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    Everything about this is wrong, and that’s ignoring the irony in complaining about blogs on one’s blog.

    There are no more quirky homepages.

    There are no more amateur research librarians.

    Yes, there are. They’re just harder to find among the noise of an influx of several hundred million new content creators, most of whom prefer to focus on creating content and not messing around with HTML. In all likelihood, there are probably more “quirky homepages” today than there were when the web first started, but the fraction of “quirky homepages” to facebook posts makes them harder to see.

    And the blog did not “break the web”. What does that even mean? It’s nonsensical. Bah humbug!

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      I upvoted both your comment and the post.

      The author is right in her context and you’re right in yours. Seriously, you’re definitely right. …So is she.

      What would you like to show her?

      I’m thinking, tilde.town. But, I don’t mean the site, the space, or the concept. I mean the thing itself, the “content”: in this case, home pages. I clicked random a few times and came across these two: ~joe and ~selfsame

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        What would you like to show her?

        I dunno dude, I’m not into this stuff. I just know it exists and this style of “amateur 90s web design” has been oddly popular recently. I don’t bookmark them. But I do remember one. I found it because a 90s fanclub aggregation site was recently posted here (and/or HN) that linked to it. It was a very funny looking rental car site based out of England (I think) that’s still operating today. It had a thousand flashing GIFs and various cute things that made me wonder if it was for real or a parody (it was for real).

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          So you’ve discovered the (in)famous Ling’s Cars. Though to be fair, Ling’s Cars is more early 2000’s (if only due to how much it likes to use flash). Ling’s website has been that way a long time, though it does get updated and changed over time.

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            Lol, that’s the one. :)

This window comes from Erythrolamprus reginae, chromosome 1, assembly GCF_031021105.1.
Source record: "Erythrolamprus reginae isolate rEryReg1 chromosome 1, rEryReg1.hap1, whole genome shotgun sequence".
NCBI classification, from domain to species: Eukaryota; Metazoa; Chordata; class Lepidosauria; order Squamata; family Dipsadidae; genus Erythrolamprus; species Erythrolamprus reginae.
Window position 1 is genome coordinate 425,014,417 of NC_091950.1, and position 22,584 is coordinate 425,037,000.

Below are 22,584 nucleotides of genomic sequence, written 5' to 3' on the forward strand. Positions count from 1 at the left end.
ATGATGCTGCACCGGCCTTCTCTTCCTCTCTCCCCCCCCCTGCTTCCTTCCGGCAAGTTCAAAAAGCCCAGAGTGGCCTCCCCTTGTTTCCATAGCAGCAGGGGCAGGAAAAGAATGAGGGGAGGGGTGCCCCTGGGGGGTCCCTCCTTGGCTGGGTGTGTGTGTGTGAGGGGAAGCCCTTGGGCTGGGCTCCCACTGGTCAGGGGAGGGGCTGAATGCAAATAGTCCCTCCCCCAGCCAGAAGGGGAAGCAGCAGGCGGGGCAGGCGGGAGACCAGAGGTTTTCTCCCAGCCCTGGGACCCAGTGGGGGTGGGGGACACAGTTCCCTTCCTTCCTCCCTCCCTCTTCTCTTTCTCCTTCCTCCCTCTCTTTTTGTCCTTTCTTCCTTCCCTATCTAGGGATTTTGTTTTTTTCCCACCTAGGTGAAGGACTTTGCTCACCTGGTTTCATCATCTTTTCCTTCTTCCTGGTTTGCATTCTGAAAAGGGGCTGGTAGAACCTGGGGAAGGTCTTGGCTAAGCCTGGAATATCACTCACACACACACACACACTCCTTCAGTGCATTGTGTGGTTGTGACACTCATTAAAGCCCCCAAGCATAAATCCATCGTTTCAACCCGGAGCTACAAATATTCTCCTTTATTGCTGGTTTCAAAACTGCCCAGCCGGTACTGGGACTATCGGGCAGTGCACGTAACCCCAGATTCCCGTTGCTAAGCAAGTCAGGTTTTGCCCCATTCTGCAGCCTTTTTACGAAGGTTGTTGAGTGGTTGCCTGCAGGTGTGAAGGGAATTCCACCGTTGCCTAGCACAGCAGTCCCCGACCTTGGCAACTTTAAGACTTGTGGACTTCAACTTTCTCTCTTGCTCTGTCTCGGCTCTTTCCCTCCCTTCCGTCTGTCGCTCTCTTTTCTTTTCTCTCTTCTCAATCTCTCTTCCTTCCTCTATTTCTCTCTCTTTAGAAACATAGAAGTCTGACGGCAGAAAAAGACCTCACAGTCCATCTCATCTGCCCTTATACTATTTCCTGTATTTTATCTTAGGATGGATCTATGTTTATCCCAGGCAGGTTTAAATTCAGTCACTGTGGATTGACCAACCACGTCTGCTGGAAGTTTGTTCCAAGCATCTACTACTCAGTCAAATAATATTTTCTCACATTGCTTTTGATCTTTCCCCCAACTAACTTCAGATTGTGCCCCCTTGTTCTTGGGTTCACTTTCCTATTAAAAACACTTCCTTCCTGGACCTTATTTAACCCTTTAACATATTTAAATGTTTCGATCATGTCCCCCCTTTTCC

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      The author should check out gopher. It’s still alive and kicking, and browsing it gives flashbacks to 1993. Text based quirky sites and nearly all viewable (since it’s quite small compared to just about anything). No tracking, no ads, no Javascript. Just text.

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        I think the blog has won for good reasons (“news” being more engaging and entertaining than “libraries”), but non-timeline formats are indeed more suitable for some things. And manually organized hierarchies are still alive as… personal wikis and such. I have a “knowledge base” section on my website. There’s only three entries so far, but every time I discover some obscure knowledge, I try to record it there.

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          I think the author mostly has the facts right. There is less of a sense of discovery / exploration on the internet now. What I’m not convinced of is that this is a bad thing. The internet has become more useful now. I can find vast amounts of information on these weblogs which I’ll take over animated construction gifs. The internet has matured and useful services have come up that the majority of us use.

          Also another thing to note is these quirky home made websites never went away. In fact there are far more now than there ever was before. The only problem is discovery however there are projects like https://neocities.org/browse which let you easily find these kinds of websites.